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Mingle All the Way Through Holiday Parties

Host Thomas Lavin  (left) mingles with Alice Dzidic, Claudio Montanari and Janet Bussell at a 2003 party in West Hollywood, Calif.
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Host Thomas Lavin (left) mingles with Alice Dzidic, Claudio Montanari and Janet Bussell at a 2003 party in West Hollywood, Calif.

'Tis the season for parties. For many they're a joyful occasion. But for some they're a terrifying experience. You walk into the room. Then what? Have no fear.

Jeanne Martinet, author of The Art of Mingling, offers insights for joining a conversation, making your way through the party — and even extracting yourself from the clutches of someone talking your ear off.

To get things started, the mingling maven suggests the "honest approach" — introduce yourself and admit you don't know anyone at the party. At a pretend party, she walks up to another woman and compliments her on her jewelry. ("Those earrings are so fabulous. Where'd you get those?")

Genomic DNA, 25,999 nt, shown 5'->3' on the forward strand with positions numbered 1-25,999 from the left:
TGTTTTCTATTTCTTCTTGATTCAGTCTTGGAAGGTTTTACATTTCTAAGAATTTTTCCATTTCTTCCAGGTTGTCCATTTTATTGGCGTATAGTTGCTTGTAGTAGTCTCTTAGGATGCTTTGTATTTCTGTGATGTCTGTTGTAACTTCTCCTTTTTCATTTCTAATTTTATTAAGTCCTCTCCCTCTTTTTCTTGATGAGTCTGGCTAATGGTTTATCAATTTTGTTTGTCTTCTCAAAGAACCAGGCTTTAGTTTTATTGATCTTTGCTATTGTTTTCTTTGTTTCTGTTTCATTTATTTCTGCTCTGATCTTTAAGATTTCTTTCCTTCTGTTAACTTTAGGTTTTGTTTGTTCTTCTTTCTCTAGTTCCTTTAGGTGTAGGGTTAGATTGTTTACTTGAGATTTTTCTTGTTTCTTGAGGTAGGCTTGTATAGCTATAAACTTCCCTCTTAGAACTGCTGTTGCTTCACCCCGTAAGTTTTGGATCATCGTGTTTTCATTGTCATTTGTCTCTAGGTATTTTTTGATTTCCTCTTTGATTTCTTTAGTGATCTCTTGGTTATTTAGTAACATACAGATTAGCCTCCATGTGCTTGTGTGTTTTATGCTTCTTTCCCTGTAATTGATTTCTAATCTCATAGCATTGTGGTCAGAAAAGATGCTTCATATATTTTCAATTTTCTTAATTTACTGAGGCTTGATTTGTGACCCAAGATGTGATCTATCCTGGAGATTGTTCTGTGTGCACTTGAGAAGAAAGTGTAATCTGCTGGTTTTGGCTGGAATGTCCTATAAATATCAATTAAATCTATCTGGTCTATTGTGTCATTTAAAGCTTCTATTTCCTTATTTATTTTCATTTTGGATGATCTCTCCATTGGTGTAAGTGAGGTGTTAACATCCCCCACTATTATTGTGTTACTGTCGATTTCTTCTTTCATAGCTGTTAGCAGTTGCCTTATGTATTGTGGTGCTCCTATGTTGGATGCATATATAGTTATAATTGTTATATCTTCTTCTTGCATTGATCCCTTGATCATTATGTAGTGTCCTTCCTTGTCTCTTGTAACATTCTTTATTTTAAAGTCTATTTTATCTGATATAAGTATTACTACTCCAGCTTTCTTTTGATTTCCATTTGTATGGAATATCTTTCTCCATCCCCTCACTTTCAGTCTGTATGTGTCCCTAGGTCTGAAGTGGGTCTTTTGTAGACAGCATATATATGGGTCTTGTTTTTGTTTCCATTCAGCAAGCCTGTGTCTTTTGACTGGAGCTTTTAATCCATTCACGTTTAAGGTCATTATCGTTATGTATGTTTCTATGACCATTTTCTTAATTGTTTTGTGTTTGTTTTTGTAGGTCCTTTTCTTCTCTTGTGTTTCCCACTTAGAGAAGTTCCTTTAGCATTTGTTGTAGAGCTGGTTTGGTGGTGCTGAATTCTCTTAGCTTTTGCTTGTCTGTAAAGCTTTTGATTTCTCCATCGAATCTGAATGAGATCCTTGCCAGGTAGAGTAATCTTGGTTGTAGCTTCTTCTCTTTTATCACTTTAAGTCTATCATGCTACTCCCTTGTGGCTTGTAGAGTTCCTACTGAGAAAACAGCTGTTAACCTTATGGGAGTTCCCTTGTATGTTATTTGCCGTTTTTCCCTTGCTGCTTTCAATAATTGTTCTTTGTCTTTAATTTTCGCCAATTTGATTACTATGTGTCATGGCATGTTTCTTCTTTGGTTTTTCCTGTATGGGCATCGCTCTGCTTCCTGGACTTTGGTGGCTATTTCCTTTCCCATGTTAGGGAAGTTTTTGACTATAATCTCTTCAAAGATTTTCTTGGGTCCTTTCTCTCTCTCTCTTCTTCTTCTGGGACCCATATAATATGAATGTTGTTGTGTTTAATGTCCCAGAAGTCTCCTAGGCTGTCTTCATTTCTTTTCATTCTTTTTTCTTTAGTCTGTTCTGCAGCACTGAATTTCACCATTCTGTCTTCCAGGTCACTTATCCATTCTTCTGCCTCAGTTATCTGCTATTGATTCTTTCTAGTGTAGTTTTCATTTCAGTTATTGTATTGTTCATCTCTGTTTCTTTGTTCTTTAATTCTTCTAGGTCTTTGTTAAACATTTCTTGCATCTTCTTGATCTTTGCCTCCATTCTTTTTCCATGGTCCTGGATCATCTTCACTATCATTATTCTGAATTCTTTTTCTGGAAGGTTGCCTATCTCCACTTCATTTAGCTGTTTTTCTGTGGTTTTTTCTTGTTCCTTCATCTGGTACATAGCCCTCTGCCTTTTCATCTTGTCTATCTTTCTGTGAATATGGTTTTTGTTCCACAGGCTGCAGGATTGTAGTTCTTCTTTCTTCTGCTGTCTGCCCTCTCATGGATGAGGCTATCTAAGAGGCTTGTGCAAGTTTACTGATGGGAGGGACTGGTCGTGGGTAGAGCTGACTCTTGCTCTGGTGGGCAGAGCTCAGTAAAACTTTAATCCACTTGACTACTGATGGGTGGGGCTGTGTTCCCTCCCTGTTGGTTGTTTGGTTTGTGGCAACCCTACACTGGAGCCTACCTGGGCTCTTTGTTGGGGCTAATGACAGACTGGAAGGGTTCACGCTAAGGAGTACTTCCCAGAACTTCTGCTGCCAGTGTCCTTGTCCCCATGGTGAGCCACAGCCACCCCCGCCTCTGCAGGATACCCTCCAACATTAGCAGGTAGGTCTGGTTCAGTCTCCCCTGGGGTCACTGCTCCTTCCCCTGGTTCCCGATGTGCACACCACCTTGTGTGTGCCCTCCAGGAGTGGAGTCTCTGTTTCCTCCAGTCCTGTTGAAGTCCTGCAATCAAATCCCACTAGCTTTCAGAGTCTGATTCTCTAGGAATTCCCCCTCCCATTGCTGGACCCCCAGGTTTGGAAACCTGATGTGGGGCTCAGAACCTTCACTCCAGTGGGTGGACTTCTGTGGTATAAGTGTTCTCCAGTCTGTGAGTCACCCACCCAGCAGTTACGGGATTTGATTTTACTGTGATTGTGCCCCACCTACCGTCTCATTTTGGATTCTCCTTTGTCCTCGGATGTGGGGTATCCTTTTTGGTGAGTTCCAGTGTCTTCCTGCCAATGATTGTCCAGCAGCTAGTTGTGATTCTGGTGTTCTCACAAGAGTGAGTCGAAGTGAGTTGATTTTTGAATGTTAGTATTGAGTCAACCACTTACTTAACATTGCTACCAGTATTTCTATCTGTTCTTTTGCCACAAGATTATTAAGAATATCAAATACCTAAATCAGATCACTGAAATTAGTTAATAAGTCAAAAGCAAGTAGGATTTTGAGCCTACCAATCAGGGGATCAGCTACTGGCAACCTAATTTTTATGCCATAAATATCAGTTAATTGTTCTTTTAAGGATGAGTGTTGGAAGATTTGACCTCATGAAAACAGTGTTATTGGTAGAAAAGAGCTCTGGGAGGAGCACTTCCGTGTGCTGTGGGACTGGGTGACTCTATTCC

Time to move along? Try what Martinet calls "an observation" — walk up to a group and ask, "Is it cold in here or is it just me?"

But asking questions is only part of successful mingling, Martinet says. "That's not all there is to it. You also have to give back."

And you have to know how to get away. It's just as important to know how to get out of a conversation as how to get in.

"Your goal at this party is to circulate," Martinet says. "If you find the love of your life or something, then of course, you can sit as long as you like. But while you're mingling, you have to keep moving."

And she has techniques for getting out of a mingle, including one she calls "the human sacrifice." That's where you escape a boring conversation by grabbing some other poor guest and throwing him into the conversation in your place.

Or you can try the "smooth escape." It involves three steps: Take control of the conversation, change the subject, then make your break.

Copyright 2023 NPR. To see more, visit https://www.npr.org.

Steve Inskeep is a host of NPR's Morning Edition, as well as NPR's morning news podcast Up First.

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